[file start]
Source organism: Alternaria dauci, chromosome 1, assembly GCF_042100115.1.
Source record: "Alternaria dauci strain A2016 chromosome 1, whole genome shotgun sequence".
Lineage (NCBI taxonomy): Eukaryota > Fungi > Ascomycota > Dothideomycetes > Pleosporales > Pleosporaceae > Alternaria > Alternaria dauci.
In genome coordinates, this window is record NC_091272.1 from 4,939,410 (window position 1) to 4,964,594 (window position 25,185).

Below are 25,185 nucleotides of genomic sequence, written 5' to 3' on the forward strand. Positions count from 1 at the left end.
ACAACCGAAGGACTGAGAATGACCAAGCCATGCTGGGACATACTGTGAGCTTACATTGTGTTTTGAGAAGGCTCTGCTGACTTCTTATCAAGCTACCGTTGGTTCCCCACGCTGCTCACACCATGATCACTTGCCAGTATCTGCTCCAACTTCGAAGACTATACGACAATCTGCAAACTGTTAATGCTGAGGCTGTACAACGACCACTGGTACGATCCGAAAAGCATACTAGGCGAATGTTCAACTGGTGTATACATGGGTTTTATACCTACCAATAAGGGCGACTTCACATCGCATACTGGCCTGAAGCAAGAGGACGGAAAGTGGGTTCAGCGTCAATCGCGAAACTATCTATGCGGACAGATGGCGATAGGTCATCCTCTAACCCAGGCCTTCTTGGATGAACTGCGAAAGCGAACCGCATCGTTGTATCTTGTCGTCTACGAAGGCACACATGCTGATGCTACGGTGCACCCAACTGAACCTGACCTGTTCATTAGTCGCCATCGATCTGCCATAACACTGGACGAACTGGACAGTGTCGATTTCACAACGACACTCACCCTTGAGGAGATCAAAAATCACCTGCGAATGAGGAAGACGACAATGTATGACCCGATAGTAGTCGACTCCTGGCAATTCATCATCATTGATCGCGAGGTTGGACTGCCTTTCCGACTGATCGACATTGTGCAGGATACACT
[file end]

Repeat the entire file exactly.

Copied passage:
Source organism: Alternaria dauci, chromosome 1, assembly GCF_042100115.1.
Source record: "Alternaria dauci strain A2016 chromosome 1, whole genome shotgun sequence".
Lineage (NCBI taxonomy): Eukaryota > Fungi > Ascomycota > Dothideomycetes > Pleosporales > Pleosporaceae > Alternaria > Alternaria dauci.
In genome coordinates, this window is record NC_091272.1 from 4,939,410 (window position 1) to 4,964,594 (window position 25,185).

Below are 25,185 nucleotides of genomic sequence, written 5' to 3' on the forward strand. Positions count from 1 at the left end.
ACAACCGAAGGACTGAGAATGACCAAGCCATGCTGGGACATACTGTGAGCTTACATTGTGTTTTGAGAAGGCTCTGCTGACTTCTTATCAAGCTACCGTTGGTTCCCCACGCTGCTCACACCATGATCACTTGCCAGTATCTGCTCCAACTTCGAAGACTATACGACAATCTGCAAACTGTTAATGCTGAGGCTGTACAACGACCACTGGTACGATCCGAAAAGCATACTAGGCGAATGTTCAACTGGTGTATACATGGGTTTTATACCTACCAATAAGGGCGACTTCACATCGCATACTGGCCTGAAGCAAGAGGACGGAAAGTGGGTTCAGCGTCAATCGCGAAACTATCTATGCGGACAGATGGCGATAGGTCATCCTCTAACCCAGGCCTTCTTGGATGAACTGCGAAAGCGAACCGCATCGTTGTATCTTGTCGTCTACGAAGGCACACATGCTGATGCTACGGTGCACCCAACTGAACCTGACCTGTTCATTAGTCGCCATCGATCTGCCATAACACTGGACGAACTGGACAGTGTCGATTTCACAACGACACTCACCCTTGAGGAGATCAAAAATCACCTGCGAATGAGGAAGACGACAATGTATGACCCGATAGTAGTCGACTCCTGGCAATTCATCATCATTGATCGCGAGGTTGGACTGCCTTTCCGACTGATCGACATTGTGCAGGATACACT